“Begging the Question”, as a logical fallacy, describes polluting the question with a built in partial answer or a repeat of the initial statement. It comes from the Latin: petitio principii – literally “assuming the initial point“. This assumption of the initial point bypasses error checking that particular point. This results in possible answers to the question being as false as the assumption built into the question.
There are two main types of Begging the Question. The first has a conclusion which depends on a faulty assumption. The classic question used to highlight this logical fallacy is “When did you stop beating your wife?” The implication of this question is that wife beating has occurred, reinforced by the question “when did it stop?”. Assuming the initial point – wife beating – any answer to this question relies on the assumption being write. If it is wrong, then the answer will encompass an error about when such occurrences will stop, as they never started. If the assumptions is correct, then the answer might be correct.
I’ll use a bit of logical math at this point. A + Q = C. ‘A’ is an assumption, ‘Q’ is the question, ‘C’ is the conclusion created based on the assumption ‘A’. If ‘A’ is faulty, then ‘C’ is faulty.
The second version of Begging the Question can be far more subtle. This is where the statement includes a redefinition of itself. “Sleep medicines are all those which induce a soporific effect.” Soporific is another word for “sleep”. So “Sleep medicines are defined as medicines which cause sleep.” No kidding.
Going back to math, D = D, therefore D, where ‘D’ is a definition. This doesn’t actually tell us anything new beyond ‘D’, which we already knew. Yet it can often be used to imply a grater level of knowledge that quite frankly does not exist in the statement.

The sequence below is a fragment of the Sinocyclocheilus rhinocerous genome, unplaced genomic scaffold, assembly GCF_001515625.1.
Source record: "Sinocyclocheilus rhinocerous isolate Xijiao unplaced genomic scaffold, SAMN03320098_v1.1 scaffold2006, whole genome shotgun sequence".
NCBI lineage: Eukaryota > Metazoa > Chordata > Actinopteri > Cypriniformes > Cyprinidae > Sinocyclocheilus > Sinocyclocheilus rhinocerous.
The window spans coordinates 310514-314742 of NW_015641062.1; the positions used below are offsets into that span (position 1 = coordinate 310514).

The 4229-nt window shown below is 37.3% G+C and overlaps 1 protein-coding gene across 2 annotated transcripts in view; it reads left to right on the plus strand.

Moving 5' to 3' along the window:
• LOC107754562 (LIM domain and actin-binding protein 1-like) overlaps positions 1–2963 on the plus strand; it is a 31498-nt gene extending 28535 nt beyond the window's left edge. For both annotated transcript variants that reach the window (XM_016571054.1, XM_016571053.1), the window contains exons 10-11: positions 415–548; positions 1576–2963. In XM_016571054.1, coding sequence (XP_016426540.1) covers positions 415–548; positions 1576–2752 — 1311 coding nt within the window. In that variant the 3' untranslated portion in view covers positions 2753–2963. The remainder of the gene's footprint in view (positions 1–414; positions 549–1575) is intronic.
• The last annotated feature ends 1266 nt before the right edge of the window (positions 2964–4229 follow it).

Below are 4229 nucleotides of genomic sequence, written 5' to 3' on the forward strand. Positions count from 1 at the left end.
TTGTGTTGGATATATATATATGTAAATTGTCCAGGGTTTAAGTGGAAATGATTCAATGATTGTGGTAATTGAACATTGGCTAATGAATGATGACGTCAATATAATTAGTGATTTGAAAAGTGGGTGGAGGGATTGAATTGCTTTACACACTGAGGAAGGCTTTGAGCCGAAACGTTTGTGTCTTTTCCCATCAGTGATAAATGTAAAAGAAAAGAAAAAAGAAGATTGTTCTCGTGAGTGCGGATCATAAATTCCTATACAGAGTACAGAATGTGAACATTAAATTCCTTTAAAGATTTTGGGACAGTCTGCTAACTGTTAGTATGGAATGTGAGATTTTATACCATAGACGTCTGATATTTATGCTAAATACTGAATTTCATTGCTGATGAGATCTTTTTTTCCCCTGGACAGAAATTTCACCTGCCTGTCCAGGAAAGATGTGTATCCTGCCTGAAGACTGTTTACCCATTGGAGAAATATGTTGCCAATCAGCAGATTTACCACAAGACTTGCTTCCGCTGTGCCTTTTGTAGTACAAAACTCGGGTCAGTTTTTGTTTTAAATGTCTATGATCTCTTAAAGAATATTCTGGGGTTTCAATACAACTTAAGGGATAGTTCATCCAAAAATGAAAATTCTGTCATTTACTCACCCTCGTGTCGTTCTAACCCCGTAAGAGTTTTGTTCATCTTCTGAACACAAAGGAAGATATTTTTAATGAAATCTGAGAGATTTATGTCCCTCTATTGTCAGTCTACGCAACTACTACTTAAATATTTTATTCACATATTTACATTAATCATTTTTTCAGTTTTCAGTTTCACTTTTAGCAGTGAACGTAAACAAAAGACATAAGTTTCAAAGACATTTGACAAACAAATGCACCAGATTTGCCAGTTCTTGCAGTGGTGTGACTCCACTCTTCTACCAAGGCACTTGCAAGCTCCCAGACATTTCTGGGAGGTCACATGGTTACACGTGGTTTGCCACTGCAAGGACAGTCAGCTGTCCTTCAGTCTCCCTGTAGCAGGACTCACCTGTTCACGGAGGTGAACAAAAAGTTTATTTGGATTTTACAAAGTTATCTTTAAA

These fallacies are frequently used in arguments to imply that the defendant is in a minority. Examples of these minorities are that the defendant is holding out, or in the recognised wrong. For example, Dr Steven Novella was asked by Dr Oz “what are alternative medicine sceptics (termed ‘holdouts’) afraid of?” This effectively suggests that people sceptical of alternate medicine are holding out on the truth of alternate medicines, implying great success with them and that the sceptics are holding out on this great truth. The assumption ‘A’ in this case is that Alternate Medicines work despite the minority view held by professionals. This belies the complete lack of any actual evidence of efficacy of the alternate medicine – that is, all double blind trials show no greater effect than chance or placebo.
By “holding out” and being “afraid”, the question begs an inadequacy of those asking for evidence of these medicines having any measurable effect. Certainly if I were to pay money for a product I would want to know it would work, or at least know the range of its effectiveness. For example, if I purchase a car I would like to know that it turns on, moves forward, is in good mechanical repair, how fast it goes, how many people it can carry, how much fuel it uses and so on. I could ask a car salesman what this information is and they would give me the same answer as the salesman in the next car yard for the same model – because it is known. If I were in doubt, they could show me the manual, specifications and so forth.
In the case of alternate medicines, two different ‘professionals’ will likely give you two different answers, because there is no data on these aspects. Even if they gave you the same answer, you couldn’t check where they got it from, because other than the un-tested claims of the manufacturer, there is no data on effectiveness.
A pharmaceutical medication, that is medication prescribed by a doctor, will have certification, testing and trials indicating the effect, side effects, effectiveness and so forth of the medication. Without these trials, the medication cannot be prescribed. Even if the trials are faked, and sometimes they are, follow up trials or lack of efficacy in the field prompting re-trials, quickly get these medications taken off the shelves. This allows you to have a high degree of confidence that the medication prescribed will work as expected, and if you are an exception to the rule, the prescribing doctor will note the lack of effectiveness of the medication and put you on another drug. None of these steps generally happen in the ‘alternate’ medicine industry.
All of this gives you an idea of why Dr Oz’s question, assuming alternative medications to be effective, and thus Dr Novella being ‘afraid’ or a ‘holdout’, gives completely the wrong impression.